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Microsoft at Bett: UK has “so much more to do” in IT education

Microsoft at Bett: UK has “so much more to do” in IT education

As the exhibition stands were opening up for the penultimate day of Bett 2013, the UK’s annual tech education tradeshow, ITProPortal weaved through the sprawling ExCel Centre in East London to sit down with Steve Beswick, Director of Education at Microsoft UK.

“Essentially we want to find the next Bill Gates or Steve Jobs, because they’re out there,” Beswick enthused from the outset, clearly heartened by the progress being made in the quest to better integrate IT into schools across the country, and in turn nurture new computing talent.

But Beswick would repeatedly emphasise just how much work still needed to be done in the UK to maximise the technological resources available and start producing a greater number of trained IT professionals. This week’s news that computer science will become part of the English Baccalaureate (earmarked as a replacement for GCSE qualifications) was duly welcomed by those who have been campaigning for better IT education at schools, though Beswick admitted, “Actually we think it should start earlier.”

Arguing that children from the age of eight or nine should be introduced to computer science, Beswick said IT training must broaden drastically as “there’s still 100,000 jobs out there that aren’t fulfilled in the UK that need computer science-type skills.” Given the current job climate in recession-hit Britain, such a statistic seems particularly glaring. 

“Could we do better? Of course we could. There’s so much more to do,” Beswick said. “We’ve got some great IT going on, we just need to get it right across the whole system.”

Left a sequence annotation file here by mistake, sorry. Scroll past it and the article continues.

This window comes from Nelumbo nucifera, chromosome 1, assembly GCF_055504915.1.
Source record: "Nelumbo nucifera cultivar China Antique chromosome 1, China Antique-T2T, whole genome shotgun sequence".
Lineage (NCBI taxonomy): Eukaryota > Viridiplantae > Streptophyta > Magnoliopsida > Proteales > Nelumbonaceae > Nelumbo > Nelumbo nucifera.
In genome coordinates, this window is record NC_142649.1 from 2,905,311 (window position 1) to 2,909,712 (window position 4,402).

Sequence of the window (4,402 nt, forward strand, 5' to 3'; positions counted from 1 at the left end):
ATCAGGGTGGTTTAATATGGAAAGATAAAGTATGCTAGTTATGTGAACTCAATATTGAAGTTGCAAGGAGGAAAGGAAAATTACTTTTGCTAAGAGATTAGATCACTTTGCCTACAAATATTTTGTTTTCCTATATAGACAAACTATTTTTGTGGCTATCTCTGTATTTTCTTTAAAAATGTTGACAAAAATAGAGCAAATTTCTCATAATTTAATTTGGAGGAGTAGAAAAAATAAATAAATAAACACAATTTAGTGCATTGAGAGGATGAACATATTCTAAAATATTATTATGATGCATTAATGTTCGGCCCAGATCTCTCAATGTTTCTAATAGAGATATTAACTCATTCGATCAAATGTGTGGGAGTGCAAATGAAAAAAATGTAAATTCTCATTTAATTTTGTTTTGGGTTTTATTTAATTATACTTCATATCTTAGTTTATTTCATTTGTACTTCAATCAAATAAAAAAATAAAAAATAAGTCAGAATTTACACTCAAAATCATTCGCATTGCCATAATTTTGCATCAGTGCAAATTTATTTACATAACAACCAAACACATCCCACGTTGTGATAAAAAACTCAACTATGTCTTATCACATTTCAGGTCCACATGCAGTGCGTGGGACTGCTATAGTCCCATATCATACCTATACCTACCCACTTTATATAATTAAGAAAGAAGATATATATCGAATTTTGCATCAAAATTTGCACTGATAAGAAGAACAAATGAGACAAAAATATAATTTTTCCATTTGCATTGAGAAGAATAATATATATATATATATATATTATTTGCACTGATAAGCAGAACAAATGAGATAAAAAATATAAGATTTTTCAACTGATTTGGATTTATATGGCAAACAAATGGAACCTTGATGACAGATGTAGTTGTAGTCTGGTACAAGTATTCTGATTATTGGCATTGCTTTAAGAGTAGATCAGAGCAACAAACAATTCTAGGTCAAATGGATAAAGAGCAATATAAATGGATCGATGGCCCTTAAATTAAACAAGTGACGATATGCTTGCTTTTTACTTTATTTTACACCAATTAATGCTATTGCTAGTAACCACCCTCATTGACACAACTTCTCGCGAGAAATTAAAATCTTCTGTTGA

And while Microsoft may be entering the equation from the standpoint of a product vendor, the education director stressed that his team’s work goes beyond simply throwing new devices at teachers and hoping for progress. Improving the training of staff and addressing the national curriculum itself are priorities for Beswick, who says the system as a whole requires work and it is then about “embedding IT into that.”

Microsoft’s innovative gaming platform, Kodu, is proving to be a major part of the company’s educational strategy. Kodu enables children to design and develop their own games using a simple visual programming language, and share their creations with the Kodu community.

“Gaming is a way you can teach people,” Beswick said, explaining how Kodu doesn’t merely help budding game designers, but aids mainstream learning through the literacy and numeracy tasks that are incorporated into the programme.

Microsoft is now taking the project further by launching the Kodu Kup, where children between the ages of seven and 14 are charged with developing their own game, matching the themes of Mars exploration, the environmental issues around water, or retro arcade gaming.

Introducing coding in such a context aims to inspire children from a young age, before they take computer science to the next level with formal education in school. The cycle is completed, Beswick says, when students are then trained to fill those 100,000 jobs.

Projects like Kodu aim to set the wheels in motion for IT education, providing a tool that perhaps hasn’t been so available for young children in the past. Such innovation, alongside the reams of similarly innovative products and campaigns showed off at Bett this year, suggest the UK is working harder than ever to keep its people developing as quickly as its technology.